Success at World's First-Ever Automated Cell Processing of Human iPS Cells
Jun. 28, 2010
Tokyo, June 28, 2010 — Kawasaki Heavy Industries, Ltd., the Japanese National Center for Child Health and Development (NCCHD), and the Japanese National Institute of Advanced Industrial Science and Technology (AIST) announced today that they have succeeded at the world's first-ever automated cell processing of human iPS cells, which only experienced experts can process because they differentiate so easily.
iPS cells are pluripotent cells that have the ability to become a wide range of cells and organs, including nerves, cardiac muscle, livers, pancreas, and the like, that are created by introducing particular genes into somatic cells, such as human skin cells. It is hoped such cells will be of use to regenerative medicine, not only in understanding the causes of disease, but also in drug discovery and cellular transplantation therapy. Because they differentiate so easily, iPS cells are currently processed by experienced researchers who use microscopes to observe a cell's state and select only those cells that are in good condition, having taken great care to prevent them from differentiating. Developing a technology that can process such cells reliably in large volumes has become a pressing concern in the effort to use them in actual drug discovery, clinical therapies, and other such applications.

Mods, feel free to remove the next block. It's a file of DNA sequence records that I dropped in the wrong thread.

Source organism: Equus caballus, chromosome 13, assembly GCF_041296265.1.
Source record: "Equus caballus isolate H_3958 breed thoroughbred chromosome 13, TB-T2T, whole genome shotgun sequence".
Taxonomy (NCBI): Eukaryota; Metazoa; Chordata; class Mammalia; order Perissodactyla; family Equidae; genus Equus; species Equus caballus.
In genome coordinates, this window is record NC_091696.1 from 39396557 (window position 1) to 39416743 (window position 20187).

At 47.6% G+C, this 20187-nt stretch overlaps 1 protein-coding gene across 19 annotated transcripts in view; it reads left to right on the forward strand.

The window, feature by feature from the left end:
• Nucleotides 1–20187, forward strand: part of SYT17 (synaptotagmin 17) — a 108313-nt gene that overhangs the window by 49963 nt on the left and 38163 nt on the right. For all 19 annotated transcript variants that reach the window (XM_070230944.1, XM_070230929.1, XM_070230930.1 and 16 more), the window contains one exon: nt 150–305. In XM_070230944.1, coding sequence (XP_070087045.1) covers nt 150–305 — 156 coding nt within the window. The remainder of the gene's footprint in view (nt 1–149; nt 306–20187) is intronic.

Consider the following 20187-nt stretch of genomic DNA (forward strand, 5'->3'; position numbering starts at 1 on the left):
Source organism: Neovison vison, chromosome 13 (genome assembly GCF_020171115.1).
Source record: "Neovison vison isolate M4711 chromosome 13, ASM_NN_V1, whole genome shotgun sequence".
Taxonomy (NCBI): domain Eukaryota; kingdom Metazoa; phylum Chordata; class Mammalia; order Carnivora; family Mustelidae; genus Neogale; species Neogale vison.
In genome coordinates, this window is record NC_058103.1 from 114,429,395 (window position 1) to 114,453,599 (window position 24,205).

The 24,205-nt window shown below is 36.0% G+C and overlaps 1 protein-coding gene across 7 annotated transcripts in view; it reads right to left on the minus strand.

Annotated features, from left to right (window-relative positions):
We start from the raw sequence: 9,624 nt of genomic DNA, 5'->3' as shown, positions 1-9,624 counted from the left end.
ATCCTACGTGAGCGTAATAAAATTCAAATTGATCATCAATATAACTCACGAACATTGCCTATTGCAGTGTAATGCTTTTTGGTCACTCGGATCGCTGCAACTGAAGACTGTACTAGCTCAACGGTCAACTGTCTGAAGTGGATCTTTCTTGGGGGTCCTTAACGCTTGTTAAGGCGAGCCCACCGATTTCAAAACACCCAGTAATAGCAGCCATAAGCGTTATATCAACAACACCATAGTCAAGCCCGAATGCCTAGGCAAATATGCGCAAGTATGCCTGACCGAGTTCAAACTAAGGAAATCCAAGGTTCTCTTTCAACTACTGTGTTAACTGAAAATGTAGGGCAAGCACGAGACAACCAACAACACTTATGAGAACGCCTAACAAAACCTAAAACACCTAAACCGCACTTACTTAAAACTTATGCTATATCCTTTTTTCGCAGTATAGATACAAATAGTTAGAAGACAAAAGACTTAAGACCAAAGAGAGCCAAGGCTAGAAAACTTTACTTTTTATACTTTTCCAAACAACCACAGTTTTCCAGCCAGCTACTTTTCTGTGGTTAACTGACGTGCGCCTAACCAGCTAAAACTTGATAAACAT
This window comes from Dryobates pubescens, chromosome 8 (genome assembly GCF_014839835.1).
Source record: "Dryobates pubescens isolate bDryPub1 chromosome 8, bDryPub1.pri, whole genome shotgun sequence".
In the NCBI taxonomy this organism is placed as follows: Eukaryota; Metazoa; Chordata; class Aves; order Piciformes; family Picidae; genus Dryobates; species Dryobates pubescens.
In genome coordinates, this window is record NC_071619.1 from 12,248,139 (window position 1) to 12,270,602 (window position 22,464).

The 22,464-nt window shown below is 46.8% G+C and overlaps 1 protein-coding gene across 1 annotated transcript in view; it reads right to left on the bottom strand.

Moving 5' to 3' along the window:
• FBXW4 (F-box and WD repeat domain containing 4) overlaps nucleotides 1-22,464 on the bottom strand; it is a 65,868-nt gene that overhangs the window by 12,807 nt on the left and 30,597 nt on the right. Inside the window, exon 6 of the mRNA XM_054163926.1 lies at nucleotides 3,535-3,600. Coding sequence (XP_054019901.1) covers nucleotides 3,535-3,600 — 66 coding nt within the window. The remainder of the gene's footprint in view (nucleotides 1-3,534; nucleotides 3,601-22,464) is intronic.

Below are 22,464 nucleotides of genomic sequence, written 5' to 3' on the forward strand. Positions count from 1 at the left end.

Kawasaki, NCCHD, and AIST have succeeded in processing iPS cells automatically by using the automated cell processing system developed by Kawasaki. The automated processing of iPS cells demands that a system reproduce the processing techniques of experienced researchers in order to continually process cells in reliable fashion. Under the project direction of Makoto Asashima, director of AIST's Research Center for Stem Cell Engineering, it was decided to pursue practical applications for iPS cells, toward which large-volume cell processing was a critical component. To achieve this, Kawasaki's robot and image processing technologies were put to use in its automated cell processing system to reproduce the iPS cell processing protocols established by the NCCHD's Department of Reproductive Biology. By automating the judgment of differentiated/undifferentiated that has always been made by experienced researchers, the system was able to pick up and reseed only undifferentiated cells. Not only was Kawasaki able to demonstrate the system's ability over a three-month period to automatically process cells continuously in a stable fashion, but NCCHD and AIST also confirmed through several tests that the processed cells were in fact undifferentiated iPS cells.
This development project has been ongoing since March 2009 as part of the R&D program “Development of Selection, Evaluation, and Manufacturing Technologies for iPS and Other Stem Cells" under Fundamental Technology Development for Promoting the Industrial Application of iPS Cells commissioned by the New Energy and Industrial Technology Development Organization (NEDO).